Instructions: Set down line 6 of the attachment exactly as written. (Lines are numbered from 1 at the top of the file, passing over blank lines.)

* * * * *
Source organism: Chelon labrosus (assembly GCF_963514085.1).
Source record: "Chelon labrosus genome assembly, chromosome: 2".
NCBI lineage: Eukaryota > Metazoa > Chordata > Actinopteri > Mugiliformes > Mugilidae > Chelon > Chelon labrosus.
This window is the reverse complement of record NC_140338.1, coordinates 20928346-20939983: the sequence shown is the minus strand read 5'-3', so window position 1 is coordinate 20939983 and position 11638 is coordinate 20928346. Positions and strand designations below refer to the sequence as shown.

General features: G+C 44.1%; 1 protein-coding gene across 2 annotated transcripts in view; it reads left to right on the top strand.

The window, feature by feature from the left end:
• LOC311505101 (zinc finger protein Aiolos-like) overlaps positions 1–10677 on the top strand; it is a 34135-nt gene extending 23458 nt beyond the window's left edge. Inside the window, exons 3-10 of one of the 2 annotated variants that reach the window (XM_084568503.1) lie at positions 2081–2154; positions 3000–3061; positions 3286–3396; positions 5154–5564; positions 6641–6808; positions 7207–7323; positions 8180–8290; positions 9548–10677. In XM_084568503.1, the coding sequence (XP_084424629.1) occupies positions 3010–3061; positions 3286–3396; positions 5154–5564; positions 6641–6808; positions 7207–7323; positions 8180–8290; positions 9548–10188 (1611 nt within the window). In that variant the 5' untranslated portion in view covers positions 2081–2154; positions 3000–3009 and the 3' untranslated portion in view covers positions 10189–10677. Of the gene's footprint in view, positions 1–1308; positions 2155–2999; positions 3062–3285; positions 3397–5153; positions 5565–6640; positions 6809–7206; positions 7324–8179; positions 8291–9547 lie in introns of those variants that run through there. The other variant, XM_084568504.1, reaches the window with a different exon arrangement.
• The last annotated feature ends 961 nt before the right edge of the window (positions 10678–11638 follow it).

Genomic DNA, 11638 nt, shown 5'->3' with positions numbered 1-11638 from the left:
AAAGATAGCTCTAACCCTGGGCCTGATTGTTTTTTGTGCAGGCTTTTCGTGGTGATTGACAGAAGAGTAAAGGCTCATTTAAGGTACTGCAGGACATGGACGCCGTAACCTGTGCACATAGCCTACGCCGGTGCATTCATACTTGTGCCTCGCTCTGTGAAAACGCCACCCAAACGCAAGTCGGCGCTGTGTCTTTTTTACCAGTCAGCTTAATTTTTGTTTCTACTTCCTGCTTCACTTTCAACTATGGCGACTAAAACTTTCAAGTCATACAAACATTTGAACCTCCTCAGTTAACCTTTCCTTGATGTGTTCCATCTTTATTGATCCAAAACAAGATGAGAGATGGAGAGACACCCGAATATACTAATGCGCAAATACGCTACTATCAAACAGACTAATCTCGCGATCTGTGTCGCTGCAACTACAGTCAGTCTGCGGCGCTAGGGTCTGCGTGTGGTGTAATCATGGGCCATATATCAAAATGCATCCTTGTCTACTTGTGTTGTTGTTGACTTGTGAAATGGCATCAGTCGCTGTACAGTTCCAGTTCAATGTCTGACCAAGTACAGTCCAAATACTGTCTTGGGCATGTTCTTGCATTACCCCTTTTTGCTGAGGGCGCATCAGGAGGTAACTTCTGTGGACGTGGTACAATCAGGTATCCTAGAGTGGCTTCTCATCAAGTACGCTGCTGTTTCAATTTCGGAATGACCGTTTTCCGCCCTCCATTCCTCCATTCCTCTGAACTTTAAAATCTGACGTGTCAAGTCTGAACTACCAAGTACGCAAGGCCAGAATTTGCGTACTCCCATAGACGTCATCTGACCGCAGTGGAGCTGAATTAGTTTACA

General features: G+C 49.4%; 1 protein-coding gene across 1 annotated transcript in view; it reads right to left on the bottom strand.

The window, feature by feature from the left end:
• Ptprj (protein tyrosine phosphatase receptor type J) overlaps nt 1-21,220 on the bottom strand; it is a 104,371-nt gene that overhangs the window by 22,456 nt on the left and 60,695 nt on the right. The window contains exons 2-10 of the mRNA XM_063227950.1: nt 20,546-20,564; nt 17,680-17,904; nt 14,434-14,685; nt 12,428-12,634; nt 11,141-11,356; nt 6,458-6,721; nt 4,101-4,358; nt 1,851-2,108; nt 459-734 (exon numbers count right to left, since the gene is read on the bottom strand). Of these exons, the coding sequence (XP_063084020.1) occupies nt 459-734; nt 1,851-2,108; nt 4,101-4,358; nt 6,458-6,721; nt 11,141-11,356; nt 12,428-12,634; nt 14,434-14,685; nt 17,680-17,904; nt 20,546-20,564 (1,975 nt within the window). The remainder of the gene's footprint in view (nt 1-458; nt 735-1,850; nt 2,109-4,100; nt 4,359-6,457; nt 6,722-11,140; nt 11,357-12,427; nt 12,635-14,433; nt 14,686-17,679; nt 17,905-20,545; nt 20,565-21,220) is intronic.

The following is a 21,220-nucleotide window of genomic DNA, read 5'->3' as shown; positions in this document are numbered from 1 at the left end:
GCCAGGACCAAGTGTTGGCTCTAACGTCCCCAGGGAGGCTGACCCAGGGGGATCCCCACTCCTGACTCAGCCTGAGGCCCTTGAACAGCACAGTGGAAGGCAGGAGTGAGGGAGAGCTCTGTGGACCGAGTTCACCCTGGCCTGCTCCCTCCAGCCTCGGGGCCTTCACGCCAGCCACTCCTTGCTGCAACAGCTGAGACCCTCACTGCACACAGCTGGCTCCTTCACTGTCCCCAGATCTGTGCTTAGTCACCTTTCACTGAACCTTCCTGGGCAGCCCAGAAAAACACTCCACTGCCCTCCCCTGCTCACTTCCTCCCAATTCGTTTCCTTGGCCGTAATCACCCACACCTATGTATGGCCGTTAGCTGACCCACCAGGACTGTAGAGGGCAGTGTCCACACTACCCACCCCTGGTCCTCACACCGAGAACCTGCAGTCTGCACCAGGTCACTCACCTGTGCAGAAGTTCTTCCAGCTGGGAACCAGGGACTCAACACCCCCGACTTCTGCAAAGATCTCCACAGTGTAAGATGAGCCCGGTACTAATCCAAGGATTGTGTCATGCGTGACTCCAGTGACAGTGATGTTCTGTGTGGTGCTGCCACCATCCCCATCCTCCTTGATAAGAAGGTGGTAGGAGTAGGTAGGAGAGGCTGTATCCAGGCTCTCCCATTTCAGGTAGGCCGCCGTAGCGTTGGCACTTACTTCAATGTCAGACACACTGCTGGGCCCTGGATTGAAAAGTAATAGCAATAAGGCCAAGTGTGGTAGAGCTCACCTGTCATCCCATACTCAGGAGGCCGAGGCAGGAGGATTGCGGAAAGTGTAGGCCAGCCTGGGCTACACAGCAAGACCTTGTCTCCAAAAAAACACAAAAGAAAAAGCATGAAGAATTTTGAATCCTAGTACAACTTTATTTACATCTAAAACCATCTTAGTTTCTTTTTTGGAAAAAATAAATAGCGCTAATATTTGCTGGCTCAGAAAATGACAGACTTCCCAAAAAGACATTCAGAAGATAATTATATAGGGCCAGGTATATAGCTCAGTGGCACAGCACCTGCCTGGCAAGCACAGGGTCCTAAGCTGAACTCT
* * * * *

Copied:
The window, feature by feature from the left end: